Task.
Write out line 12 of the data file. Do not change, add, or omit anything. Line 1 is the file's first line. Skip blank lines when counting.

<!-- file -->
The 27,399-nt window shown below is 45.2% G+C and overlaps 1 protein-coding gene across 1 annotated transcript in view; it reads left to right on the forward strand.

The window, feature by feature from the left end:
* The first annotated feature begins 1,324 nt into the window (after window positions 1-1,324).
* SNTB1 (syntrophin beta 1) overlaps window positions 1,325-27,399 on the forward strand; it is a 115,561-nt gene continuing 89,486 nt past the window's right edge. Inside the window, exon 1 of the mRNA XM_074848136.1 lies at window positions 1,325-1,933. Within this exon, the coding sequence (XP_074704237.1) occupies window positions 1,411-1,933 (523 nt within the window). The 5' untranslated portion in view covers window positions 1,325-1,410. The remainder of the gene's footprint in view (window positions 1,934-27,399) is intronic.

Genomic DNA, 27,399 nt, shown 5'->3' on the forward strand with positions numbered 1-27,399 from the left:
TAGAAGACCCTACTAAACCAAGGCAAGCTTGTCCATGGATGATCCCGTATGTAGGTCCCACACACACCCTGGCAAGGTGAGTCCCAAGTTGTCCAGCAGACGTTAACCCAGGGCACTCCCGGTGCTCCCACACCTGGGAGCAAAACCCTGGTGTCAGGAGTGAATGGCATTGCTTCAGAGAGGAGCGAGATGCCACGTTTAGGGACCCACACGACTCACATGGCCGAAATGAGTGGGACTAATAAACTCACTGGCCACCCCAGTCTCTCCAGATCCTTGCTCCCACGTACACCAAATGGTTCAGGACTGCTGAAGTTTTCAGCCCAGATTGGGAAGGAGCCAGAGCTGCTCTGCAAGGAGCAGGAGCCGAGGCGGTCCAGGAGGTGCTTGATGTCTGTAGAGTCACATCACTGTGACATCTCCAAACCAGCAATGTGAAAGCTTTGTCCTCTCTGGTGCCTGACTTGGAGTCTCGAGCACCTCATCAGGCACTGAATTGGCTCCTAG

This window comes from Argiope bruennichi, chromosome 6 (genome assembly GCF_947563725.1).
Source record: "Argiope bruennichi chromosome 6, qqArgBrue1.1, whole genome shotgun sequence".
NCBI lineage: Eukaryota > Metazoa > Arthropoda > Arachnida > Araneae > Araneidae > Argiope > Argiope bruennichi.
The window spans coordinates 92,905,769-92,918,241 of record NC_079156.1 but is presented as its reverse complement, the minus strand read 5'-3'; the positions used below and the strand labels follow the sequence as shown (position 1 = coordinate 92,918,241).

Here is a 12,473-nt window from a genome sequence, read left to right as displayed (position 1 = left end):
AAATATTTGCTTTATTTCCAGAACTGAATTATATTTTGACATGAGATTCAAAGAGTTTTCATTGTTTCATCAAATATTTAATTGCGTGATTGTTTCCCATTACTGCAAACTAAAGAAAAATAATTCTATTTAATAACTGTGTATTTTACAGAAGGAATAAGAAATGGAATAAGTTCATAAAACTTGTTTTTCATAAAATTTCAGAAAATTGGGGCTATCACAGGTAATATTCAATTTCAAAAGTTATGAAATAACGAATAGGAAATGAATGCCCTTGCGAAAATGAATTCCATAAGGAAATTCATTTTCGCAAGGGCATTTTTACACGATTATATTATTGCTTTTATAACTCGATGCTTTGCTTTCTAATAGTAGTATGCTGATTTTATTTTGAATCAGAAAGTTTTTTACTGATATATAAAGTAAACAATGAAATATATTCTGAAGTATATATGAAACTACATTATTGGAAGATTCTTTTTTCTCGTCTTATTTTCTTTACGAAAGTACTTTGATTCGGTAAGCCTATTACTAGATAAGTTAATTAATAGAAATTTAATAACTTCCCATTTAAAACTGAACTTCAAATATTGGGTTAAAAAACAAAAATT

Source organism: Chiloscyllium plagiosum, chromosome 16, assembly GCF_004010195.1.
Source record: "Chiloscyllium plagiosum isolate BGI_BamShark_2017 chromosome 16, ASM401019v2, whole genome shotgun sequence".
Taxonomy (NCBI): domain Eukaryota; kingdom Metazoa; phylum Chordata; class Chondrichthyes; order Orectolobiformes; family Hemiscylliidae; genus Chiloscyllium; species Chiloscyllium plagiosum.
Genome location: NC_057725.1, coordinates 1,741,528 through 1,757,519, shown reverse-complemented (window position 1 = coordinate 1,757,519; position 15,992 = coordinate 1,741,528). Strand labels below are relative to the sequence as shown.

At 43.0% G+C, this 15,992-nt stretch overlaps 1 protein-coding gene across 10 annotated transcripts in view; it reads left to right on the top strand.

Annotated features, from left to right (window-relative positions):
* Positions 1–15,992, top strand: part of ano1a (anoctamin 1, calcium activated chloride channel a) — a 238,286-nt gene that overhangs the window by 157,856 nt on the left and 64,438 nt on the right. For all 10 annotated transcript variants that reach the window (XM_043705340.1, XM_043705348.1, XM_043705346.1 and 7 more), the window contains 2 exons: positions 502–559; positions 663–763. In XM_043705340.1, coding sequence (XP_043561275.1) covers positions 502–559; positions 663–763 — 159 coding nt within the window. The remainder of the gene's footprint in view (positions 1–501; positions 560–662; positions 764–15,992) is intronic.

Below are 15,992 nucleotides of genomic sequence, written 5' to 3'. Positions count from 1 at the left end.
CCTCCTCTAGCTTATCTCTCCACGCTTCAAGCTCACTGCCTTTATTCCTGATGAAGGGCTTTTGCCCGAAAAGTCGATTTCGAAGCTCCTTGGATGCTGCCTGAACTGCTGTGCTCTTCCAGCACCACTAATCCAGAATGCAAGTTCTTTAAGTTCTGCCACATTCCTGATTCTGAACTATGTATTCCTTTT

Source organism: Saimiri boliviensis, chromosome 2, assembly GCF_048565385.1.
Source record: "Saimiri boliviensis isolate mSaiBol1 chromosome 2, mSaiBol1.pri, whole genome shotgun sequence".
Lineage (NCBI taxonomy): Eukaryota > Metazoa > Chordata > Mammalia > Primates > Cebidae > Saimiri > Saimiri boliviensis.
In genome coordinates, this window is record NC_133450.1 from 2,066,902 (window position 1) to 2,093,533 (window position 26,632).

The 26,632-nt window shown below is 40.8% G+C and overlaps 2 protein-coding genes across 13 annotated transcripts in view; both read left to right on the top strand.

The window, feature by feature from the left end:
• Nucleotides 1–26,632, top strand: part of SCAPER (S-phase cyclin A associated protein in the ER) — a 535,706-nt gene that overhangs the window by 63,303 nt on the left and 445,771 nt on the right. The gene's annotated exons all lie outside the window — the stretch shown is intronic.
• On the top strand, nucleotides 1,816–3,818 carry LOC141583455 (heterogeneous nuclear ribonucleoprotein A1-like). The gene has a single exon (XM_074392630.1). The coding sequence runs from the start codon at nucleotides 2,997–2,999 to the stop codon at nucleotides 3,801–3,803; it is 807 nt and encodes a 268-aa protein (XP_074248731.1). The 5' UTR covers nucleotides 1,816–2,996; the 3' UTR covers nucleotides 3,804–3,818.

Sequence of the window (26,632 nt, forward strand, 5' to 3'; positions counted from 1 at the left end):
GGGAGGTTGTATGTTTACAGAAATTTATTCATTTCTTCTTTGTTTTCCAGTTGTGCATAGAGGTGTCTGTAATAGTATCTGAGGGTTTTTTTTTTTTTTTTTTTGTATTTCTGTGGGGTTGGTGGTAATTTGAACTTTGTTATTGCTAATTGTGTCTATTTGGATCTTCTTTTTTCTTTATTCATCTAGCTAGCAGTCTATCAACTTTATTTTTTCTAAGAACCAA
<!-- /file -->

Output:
AAATATTTGCTTTATTTCCAGAACTGAATTATATTTTGACATGAGATTCAAAGAGTTTTCATTGTTTCATCAAATATTTAATTGCGTGATTGTTTCCCATTACTGCAAACTAAAGAAAAATAATTCTATTTAATAACTGTGTATTTTACAGAAGGAATAAGAAATGGAATAAGTTCATAAAACTTGTTTTTCATAAAATTTCAGAAAATTGGGGCTATCACAGGTAATATTCAATTTCAAAAGTTATGAAATAACGAATAGGAAATGAATGCCCTTGCGAAAATGAATTCCATAAGGAAATTCATTTTCGCAAGGGCATTTTTACACGATTATATTATTGCTTTTATAACTCGATGCTTTGCTTTCTAATAGTAGTATGCTGATTTTATTTTGAATCAGAAAGTTTTTTACTGATATATAAAGTAAACAATGAAATATATTCTGAAGTATATATGAAACTACATTATTGGAAGATTCTTTTTTCTCGTCTTATTTTCTTTACGAAAGTACTTTGATTCGGTAAGCCTATTACTAGATAAGTTAATTAATAGAAATTTAATAACTTCCCATTTAAAACTGAACTTCAAATATTGGGTTAAAAAACAAAAATT